With last Sunday’s election of Syriza to power in Greece, the world is waiting for the face off between new Prime Minister Alexis Tsipras and the rest of the Eurozone. Germany, France and now the Netherlands say that there will be no debt reduction. Tsprias says there will be. With both sides so determined, it’s hard to guess at the outcome of the upcoming talks.
The problem is that there are two sides to the story of Greece’s crisis. The first is a tale of epic economic mismanagement, fraud and tax evasion on the part of the Greek government and society. The second describes the misery that Greece has been plunged into since 2008, where austerity has destroyed the job market, the health care system, and the future. Both sides of the story are true.
This in-depth article, written by Michael Lewis in 2010, lays out the first side of the Greek story. He describes three basic problems. The first is that the Greek system prior to 2008 was both exceedingly generous and exceedingly mismanaged. Drivers at the head of empty trains were paid huge sums, in a train system so inefficient that it would be cheaper to put the passengers in taxis. The retirement age was officially 65, but if you did ‘arduous work‘ you could retire at 55. These arduous jobs included those of hairdressers and waiters. Vast amounts of money were spent on public services, which then still failed to work smoothly.
The second problem is that Greek companies and individuals avoided taxes en masse without penalty. Investment banks like Goldman Sachs helped companies to dodge millions of dollars in tax, and small business owners followed their example. The only group of people who couldn’t avoid paying their tax were the public employees – who were compensated by high pay.
The third problem is that Greek officials lied to the Eurozone through their teeth to cover up the massive difference between the money they were spending and the money that was coming in. They even lied to themselves by failing to keep track of their own money. In 2009 what the government believed would be a 7 billion euro budget deficit turned into 30 billion once they did some research. While some may say this is nothing compared to (for example) the US’s hundreds of billions in deficit, the difference is that the US has no problem coming up with loans to cover that. A 30 billion euro debt isn’t that small when you don’t have 30 billion euros.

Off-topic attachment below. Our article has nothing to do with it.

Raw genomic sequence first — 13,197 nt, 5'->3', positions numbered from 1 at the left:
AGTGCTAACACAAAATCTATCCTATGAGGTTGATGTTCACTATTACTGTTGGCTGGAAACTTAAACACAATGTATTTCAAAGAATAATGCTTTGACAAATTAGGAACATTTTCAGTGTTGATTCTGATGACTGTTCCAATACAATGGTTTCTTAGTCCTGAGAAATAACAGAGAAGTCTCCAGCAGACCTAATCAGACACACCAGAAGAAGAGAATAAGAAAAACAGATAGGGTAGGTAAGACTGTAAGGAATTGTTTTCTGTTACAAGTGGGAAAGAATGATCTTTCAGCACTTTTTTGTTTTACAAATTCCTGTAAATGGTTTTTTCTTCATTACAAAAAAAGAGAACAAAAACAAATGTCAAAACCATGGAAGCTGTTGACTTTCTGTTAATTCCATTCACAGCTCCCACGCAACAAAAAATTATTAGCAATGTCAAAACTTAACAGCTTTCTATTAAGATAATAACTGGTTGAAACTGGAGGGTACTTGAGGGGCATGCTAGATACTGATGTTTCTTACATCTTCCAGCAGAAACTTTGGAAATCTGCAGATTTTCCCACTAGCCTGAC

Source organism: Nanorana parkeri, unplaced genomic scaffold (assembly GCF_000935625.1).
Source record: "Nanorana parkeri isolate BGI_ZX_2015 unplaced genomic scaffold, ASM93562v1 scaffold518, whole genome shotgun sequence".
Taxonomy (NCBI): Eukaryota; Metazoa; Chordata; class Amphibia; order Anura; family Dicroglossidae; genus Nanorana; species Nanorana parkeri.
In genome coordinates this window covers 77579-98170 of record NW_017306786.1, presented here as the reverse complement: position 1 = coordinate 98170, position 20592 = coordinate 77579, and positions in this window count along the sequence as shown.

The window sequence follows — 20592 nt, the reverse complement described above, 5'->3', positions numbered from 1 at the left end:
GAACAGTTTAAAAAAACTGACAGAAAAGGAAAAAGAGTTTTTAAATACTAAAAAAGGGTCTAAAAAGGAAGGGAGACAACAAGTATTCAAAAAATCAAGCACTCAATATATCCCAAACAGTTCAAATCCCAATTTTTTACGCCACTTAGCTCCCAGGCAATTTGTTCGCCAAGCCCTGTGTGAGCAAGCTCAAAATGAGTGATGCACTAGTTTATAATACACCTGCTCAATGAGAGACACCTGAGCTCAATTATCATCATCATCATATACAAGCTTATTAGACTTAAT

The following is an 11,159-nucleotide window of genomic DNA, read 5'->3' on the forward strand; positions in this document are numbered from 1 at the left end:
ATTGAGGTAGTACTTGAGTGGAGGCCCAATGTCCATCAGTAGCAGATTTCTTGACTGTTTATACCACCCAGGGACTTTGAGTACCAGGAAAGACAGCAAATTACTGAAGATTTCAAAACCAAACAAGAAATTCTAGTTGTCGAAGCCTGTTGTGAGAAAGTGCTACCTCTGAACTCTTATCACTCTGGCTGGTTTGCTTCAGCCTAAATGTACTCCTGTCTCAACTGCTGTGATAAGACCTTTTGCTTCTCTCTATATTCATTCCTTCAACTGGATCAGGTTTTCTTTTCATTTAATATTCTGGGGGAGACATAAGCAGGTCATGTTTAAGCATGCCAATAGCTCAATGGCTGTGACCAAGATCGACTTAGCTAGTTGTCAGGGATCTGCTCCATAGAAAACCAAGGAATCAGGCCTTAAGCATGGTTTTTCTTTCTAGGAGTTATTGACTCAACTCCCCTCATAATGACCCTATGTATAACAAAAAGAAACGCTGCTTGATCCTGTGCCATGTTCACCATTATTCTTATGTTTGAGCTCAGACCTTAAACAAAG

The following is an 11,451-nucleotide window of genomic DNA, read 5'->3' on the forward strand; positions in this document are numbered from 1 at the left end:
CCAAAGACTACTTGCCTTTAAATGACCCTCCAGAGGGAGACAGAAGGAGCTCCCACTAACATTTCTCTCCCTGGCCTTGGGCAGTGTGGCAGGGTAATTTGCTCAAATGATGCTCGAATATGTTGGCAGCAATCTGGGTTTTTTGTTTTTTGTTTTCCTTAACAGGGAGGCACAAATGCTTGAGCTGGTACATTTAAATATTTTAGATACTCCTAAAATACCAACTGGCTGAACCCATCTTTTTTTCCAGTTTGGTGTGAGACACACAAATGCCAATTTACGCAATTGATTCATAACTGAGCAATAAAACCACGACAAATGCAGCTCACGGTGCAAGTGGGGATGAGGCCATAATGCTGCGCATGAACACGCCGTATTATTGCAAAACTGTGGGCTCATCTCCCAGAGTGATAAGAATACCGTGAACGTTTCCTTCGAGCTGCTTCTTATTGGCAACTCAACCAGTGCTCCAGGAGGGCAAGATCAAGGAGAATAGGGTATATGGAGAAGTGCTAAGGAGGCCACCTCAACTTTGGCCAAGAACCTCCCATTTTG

So after all of this, the first side of the Greek story basically says ‘it’s their own fault’. Austerity is needed, there is no other option. However, the second side of the story is just as powerful.
The four excellent articles above demonstrate the four things many Greeks are now lacking. This side of the story may be more well-known now, after 6 years of hearing about Greece’s misery on the news. But despite the country’s economy making a small upturn in 2014, all the statistics that matter are depressing. Thanks to the austerity program imposed by the EU, 7 out of 10 young people are out of work, pensions have been cut, healthcare spending has been cut and homelessness has risen by 25%. In one of Europe’s capitals, the Red Cross is helping the homeless and food banks are more popular than ever. While GDP may have risen slightly, you wouldn’t know it.
This is the second side to the story. It says that after 6 years of suffering under austerity, it is time for Europe to forgive the Greek debt and allow Syriza to carry out its program of social welfare and employment. Austerity isn’t working, and the Greek people are paying for the mistakes of their government.
When the leaders of the Eurozone and the new Greek government sit around the table, the finance ministers of countries like Germany will have the first side firmly in mind. They have no intention of letting their taxpayers cover Greece’s overspending and fraud. Syriza will be considering the second side. They have been elected to stop the misery, and failure is not an option. Both stories are true, but trying to deal with them will be a vast political, economic and moral dilemma.